Certainly would be a good idea to pull those OEM hubs for cleaning and regressing if you want to keep them.
I think Most/all GM cars and light trucks had 12 months/12000 miles warranty so likely only a few vs total # of vehicles. Many cars warranty was and is voided for racing and often commercial uses.

Years of moisture could be a problem. Just Driving thru high "water" once can force water inside bearings seals and brake parts. These parts are often water resistance, not water proof. Same thing as Weather Pack etc electrical parts. "Water" because is Water and every type of pollution, salt, etc. You see warning don't drive thru high water roads for driver safety but even when you can do it safe for you, the car is often very unhappy and can bite you over time.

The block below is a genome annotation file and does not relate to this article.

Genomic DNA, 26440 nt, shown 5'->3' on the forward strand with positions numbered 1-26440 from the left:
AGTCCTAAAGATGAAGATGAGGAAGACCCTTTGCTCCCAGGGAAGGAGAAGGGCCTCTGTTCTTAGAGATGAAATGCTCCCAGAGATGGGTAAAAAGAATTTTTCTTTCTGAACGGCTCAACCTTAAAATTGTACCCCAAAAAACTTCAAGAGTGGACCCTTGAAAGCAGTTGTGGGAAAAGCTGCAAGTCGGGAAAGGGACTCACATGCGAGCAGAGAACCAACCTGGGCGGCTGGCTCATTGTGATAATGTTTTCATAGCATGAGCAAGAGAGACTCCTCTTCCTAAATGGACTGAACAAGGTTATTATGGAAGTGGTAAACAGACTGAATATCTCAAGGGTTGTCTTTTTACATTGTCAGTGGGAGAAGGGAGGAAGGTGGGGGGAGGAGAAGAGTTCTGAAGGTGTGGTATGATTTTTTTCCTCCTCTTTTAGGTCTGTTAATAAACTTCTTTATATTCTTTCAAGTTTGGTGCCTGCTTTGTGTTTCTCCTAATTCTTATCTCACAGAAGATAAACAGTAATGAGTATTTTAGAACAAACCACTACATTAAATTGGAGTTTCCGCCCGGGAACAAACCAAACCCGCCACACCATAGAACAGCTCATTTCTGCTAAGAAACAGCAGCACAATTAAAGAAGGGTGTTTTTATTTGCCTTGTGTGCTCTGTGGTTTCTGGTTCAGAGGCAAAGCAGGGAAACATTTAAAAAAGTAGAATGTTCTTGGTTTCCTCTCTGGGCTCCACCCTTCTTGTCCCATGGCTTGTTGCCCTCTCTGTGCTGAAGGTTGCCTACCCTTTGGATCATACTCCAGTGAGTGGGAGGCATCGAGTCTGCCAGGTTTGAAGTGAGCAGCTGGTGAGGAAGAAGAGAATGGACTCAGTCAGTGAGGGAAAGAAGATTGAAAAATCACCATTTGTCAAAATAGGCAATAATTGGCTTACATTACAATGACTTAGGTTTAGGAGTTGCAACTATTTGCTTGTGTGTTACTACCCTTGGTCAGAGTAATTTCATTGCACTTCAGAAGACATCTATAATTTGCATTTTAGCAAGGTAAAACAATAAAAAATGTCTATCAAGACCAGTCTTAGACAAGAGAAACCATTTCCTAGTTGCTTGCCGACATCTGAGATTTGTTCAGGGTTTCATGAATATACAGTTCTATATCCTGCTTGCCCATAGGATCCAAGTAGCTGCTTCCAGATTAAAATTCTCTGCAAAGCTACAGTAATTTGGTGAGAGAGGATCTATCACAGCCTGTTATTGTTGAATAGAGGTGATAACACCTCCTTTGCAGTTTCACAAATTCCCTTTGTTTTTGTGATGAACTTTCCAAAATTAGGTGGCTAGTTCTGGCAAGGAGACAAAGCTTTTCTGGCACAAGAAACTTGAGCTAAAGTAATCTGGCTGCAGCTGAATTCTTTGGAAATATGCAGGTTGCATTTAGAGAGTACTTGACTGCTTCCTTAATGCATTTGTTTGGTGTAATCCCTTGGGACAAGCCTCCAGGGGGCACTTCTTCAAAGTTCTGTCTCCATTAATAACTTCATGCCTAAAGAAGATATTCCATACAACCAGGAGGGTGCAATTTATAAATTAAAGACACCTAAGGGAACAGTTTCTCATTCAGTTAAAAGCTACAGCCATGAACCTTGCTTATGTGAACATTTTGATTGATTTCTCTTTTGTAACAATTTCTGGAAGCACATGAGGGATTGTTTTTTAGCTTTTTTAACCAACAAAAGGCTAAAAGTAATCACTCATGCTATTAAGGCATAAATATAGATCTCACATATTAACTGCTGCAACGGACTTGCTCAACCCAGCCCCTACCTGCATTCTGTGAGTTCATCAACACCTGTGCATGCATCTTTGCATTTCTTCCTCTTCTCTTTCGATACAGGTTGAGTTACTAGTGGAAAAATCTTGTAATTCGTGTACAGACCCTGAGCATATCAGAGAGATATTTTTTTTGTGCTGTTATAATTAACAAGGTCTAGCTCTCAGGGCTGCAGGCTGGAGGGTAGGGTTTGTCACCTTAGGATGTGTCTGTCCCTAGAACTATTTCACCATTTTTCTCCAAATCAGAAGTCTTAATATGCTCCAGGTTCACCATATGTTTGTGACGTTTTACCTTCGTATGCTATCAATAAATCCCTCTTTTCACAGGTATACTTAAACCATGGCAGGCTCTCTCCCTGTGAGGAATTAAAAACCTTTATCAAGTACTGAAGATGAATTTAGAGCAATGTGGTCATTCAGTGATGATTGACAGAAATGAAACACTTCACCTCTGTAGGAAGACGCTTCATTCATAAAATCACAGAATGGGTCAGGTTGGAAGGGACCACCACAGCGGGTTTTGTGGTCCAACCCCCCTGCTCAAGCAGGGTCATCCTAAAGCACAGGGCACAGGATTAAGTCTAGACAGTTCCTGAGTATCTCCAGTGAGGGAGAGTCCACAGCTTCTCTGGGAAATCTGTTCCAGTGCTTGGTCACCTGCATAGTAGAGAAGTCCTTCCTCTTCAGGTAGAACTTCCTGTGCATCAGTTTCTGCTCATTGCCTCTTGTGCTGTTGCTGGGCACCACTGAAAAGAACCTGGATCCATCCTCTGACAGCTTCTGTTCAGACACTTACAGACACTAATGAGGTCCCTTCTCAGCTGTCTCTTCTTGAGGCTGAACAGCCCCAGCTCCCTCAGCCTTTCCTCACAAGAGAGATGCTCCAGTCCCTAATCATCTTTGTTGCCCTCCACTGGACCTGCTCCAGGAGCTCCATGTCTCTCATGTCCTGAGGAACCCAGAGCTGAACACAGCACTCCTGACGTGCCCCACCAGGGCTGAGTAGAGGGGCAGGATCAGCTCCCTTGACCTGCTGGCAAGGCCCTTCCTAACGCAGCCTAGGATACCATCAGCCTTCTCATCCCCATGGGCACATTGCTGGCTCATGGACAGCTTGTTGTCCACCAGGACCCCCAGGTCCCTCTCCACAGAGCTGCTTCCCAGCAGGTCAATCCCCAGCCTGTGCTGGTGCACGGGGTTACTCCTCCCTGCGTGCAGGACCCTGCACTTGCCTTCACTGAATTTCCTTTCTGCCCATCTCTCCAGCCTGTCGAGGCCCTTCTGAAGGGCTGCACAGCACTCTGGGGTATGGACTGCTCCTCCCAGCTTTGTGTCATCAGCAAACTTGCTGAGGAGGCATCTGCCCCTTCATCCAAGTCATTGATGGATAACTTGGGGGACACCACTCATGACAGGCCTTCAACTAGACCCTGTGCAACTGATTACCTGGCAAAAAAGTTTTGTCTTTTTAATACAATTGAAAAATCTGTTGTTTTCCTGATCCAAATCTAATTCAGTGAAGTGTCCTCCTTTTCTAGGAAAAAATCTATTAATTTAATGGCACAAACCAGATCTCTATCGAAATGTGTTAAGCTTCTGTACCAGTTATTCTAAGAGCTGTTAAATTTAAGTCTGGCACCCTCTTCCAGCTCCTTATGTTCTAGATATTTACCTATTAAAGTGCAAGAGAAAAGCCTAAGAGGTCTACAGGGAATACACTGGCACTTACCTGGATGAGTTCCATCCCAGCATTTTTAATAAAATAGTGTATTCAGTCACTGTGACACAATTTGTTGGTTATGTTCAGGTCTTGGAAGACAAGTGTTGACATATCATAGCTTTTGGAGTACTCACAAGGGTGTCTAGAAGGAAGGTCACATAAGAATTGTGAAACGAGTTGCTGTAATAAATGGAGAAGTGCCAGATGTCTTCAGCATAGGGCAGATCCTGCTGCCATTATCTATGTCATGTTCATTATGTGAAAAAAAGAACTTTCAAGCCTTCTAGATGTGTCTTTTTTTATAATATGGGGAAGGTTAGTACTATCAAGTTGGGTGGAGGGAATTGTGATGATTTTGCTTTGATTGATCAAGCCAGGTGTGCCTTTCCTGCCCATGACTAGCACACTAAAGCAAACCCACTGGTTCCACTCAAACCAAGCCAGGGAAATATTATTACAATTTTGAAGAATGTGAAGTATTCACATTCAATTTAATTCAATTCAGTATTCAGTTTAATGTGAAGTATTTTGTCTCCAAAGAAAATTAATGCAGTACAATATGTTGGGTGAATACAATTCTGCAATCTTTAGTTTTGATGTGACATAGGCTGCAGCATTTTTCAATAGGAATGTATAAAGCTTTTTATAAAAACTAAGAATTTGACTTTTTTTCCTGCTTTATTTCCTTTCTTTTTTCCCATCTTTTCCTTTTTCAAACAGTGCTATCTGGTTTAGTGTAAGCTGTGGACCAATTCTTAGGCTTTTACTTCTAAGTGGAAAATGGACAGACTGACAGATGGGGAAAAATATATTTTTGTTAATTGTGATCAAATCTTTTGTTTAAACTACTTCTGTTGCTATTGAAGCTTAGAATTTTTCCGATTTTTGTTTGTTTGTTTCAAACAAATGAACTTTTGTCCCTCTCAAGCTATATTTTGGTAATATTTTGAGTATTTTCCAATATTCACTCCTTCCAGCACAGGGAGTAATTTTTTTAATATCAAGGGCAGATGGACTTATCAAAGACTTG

Rear hubs, aftermarket and OEM, are better at sealing out water.
84-87 Front wheel seal and bearing cap easily get water inside.
Rear Caliper can let water inside the piston set. The Yellow "valve" really hates high water driving. "Recall" pistons are a bit better IF the piston boot is good. (GM moved the vent hole for recall kit.)

Greasing been covered... (try search in TD&Q archive.) Problem is making sure grease is good for the application. Guessing and get Wrong kind is often a very quick death to them. Worse, If the grease separates (Many do) and the oil part leaks out then could cause brake problems.
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Kevin87FieroGT